Born July 20, 1971, in Colorado Springs, Colo., Bishop-elect Pohlmeier is one of five children to Deacon Tom and Sharon Pohlmeier of Paris. He was ordained to the priesthood July 25, 1998, at Subiaco Abbey. Throughout his 24 years, he served in parishes in Little Rock, Lake Village and Hot Springs. He was appointed pastor of Christ the King in Little Rock in 2020 when former pastor Msgr. Francis I. Malone was appointed bishop of the Diocese of Shreveport, La. Bishop-elect Pohlmeier is the fourth priest from the Diocese of Little Rock to be named a bishop. The Diocese of St. Augustine is one of seven in the state, with a Catholic population of more than 149,000 in 17 counties, with 37 schools and centers. In the Diocese of Little Rock, there are about 154,000 Catholics across 75 counties.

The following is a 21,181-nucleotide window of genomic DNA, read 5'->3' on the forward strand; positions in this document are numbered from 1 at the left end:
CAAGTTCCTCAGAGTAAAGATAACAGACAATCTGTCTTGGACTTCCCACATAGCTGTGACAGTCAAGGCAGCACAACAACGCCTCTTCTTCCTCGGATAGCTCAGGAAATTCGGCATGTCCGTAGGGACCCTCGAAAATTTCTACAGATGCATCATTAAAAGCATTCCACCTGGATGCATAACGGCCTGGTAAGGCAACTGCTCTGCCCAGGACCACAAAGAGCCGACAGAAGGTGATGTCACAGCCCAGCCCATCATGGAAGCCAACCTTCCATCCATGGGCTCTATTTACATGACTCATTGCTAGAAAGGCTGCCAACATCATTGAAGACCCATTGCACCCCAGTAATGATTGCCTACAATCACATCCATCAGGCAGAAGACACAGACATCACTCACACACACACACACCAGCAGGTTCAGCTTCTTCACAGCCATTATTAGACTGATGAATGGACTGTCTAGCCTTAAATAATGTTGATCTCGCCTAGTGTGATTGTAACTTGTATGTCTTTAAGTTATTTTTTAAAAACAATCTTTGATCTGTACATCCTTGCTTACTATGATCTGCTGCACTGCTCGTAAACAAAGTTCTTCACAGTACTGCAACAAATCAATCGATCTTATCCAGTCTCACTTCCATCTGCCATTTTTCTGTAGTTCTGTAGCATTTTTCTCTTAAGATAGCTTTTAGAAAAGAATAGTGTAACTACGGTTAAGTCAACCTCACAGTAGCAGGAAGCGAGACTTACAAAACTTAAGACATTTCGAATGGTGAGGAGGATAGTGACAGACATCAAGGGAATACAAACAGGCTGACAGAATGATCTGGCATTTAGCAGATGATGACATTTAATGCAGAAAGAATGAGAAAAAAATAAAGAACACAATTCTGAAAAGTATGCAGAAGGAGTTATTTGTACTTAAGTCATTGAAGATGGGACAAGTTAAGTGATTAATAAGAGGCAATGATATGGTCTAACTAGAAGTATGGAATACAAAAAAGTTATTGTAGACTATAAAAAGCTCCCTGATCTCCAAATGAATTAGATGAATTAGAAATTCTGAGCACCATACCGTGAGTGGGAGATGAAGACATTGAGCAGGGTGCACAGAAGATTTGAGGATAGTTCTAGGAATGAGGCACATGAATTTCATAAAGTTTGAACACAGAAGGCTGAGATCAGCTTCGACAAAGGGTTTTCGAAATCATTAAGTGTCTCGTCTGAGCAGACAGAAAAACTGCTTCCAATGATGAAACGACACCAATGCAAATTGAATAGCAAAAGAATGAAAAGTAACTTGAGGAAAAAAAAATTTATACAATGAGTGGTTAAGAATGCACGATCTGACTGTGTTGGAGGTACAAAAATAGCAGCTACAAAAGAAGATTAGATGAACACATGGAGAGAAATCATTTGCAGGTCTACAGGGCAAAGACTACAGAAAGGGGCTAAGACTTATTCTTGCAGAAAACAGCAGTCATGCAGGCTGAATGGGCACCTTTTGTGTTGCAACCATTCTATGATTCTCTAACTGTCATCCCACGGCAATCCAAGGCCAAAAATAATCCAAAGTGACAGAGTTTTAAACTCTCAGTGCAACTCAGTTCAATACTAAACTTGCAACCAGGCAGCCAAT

Retiring Bishop Felipe J. Estévez, who has served the Florida diocese for 11 years, introduced Bishop-elect Pohlmeier at the morning conference, reading a statement in part from Bishop Anthony B. Taylor, pointing out his commitment to Catholic education, pro-life causes, faith formation and his ability to speak Spanish. In a statement sent to the people of the Diocese of Little Rock, Bishop Taylor stated, “Bishop-elect Pohlmeier is a born leader, a man of vision who takes the initiative, a hard worker and a man deeply devoted to the Lord. He seeks to live his faith in everything he does, promoting everything that the Church promotes, including the values of family and life, human rights and the safeguarding of creation.”
Bishop-elect Pohlmeier’s words had the tone of a homily, attributing this move to God, his upbringing and family, the people of Arkansas and focusing on the work ahead.
Shock reverberated through the Diocese of Little Rock, with hundreds of well wishes and blessings pouring in within the first hours of the announcement on the Arkansas Catholic Facebook page May 24. But none were more shocked than his parents, who said they were stunned to silence when he told them in person May 18.